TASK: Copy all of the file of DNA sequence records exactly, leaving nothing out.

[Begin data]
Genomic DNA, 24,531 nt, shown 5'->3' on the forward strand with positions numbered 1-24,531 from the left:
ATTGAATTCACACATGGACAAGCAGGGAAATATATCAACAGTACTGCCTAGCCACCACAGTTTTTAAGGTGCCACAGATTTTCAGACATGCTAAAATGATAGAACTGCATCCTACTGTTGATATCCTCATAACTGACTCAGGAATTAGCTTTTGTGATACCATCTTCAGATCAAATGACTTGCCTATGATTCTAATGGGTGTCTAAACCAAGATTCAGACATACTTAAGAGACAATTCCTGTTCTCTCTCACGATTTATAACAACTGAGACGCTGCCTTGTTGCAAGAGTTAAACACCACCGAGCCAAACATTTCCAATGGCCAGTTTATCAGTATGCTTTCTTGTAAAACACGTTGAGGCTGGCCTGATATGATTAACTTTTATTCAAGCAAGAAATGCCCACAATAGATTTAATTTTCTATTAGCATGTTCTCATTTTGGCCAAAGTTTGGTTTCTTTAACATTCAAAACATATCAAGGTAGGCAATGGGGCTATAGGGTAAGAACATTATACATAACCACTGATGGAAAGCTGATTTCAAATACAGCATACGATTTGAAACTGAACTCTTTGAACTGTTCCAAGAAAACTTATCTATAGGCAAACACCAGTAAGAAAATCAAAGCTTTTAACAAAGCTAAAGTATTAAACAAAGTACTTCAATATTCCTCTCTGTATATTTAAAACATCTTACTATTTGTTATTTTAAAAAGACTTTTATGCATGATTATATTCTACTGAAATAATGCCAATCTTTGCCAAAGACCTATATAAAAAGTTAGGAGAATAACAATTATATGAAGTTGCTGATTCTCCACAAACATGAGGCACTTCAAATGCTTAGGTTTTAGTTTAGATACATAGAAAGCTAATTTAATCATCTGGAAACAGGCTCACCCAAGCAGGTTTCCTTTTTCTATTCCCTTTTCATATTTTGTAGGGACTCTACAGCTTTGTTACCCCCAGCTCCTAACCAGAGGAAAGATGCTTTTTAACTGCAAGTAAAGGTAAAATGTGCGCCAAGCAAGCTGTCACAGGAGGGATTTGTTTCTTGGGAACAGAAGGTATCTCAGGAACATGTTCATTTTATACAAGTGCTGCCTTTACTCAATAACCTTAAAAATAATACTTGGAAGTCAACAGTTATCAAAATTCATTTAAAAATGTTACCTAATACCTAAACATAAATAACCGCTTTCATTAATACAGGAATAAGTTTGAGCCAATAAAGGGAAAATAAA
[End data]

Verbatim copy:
Genomic DNA, 24,531 nt, shown 5'->3' on the forward strand with positions numbered 1-24,531 from the left:
ATTGAATTCACACATGGACAAGCAGGGAAATATATCAACAGTACTGCCTAGCCACCACAGTTTTTAAGGTGCCACAGATTTTCAGACATGCTAAAATGATAGAACTGCATCCTACTGTTGATATCCTCATAACTGACTCAGGAATTAGCTTTTGTGATACCATCTTCAGATCAAATGACTTGCCTATGATTCTAATGGGTGTCTAAACCAAGATTCAGACATACTTAAGAGACAATTCCTGTTCTCTCTCACGATTTATAACAACTGAGACGCTGCCTTGTTGCAAGAGTTAAACACCACCGAGCCAAACATTTCCAATGGCCAGTTTATCAGTATGCTTTCTTGTAAAACACGTTGAGGCTGGCCTGATATGATTAACTTTTATTCAAGCAAGAAATGCCCACAATAGATTTAATTTTCTATTAGCATGTTCTCATTTTGGCCAAAGTTTGGTTTCTTTAACATTCAAAACATATCAAGGTAGGCAATGGGGCTATAGGGTAAGAACATTATACATAACCACTGATGGAAAGCTGATTTCAAATACAGCATACGATTTGAAACTGAACTCTTTGAACTGTTCCAAGAAAACTTATCTATAGGCAAACACCAGTAAGAAAATCAAAGCTTTTAACAAAGCTAAAGTATTAAACAAAGTACTTCAATATTCCTCTCTGTATATTTAAAACATCTTACTATTTGTTATTTTAAAAAGACTTTTATGCATGATTATATTCTACTGAAATAATGCCAATCTTTGCCAAAGACCTATATAAAAAGTTAGGAGAATAACAATTATATGAAGTTGCTGATTCTCCACAAACATGAGGCACTTCAAATGCTTAGGTTTTAGTTTAGATACATAGAAAGCTAATTTAATCATCTGGAAACAGGCTCACCCAAGCAGGTTTCCTTTTTCTATTCCCTTTTCATATTTTGTAGGGACTCTACAGCTTTGTTACCCCCAGCTCCTAACCAGAGGAAAGATGCTTTTTAACTGCAAGTAAAGGTAAAATGTGCGCCAAGCAAGCTGTCACAGGAGGGATTTGTTTCTTGGGAACAGAAGGTATCTCAGGAACATGTTCATTTTATACAAGTGCTGCCTTTACTCAATAACCTTAAAAATAATACTTGGAAGTCAACAGTTATCAAAATTCATTTAAAAATGTTACCTAATACCTAAACATAAATAACCGCTTTCATTAATACAGGAATAAGTTTGAGCCAATAAAGGGAAAATAAA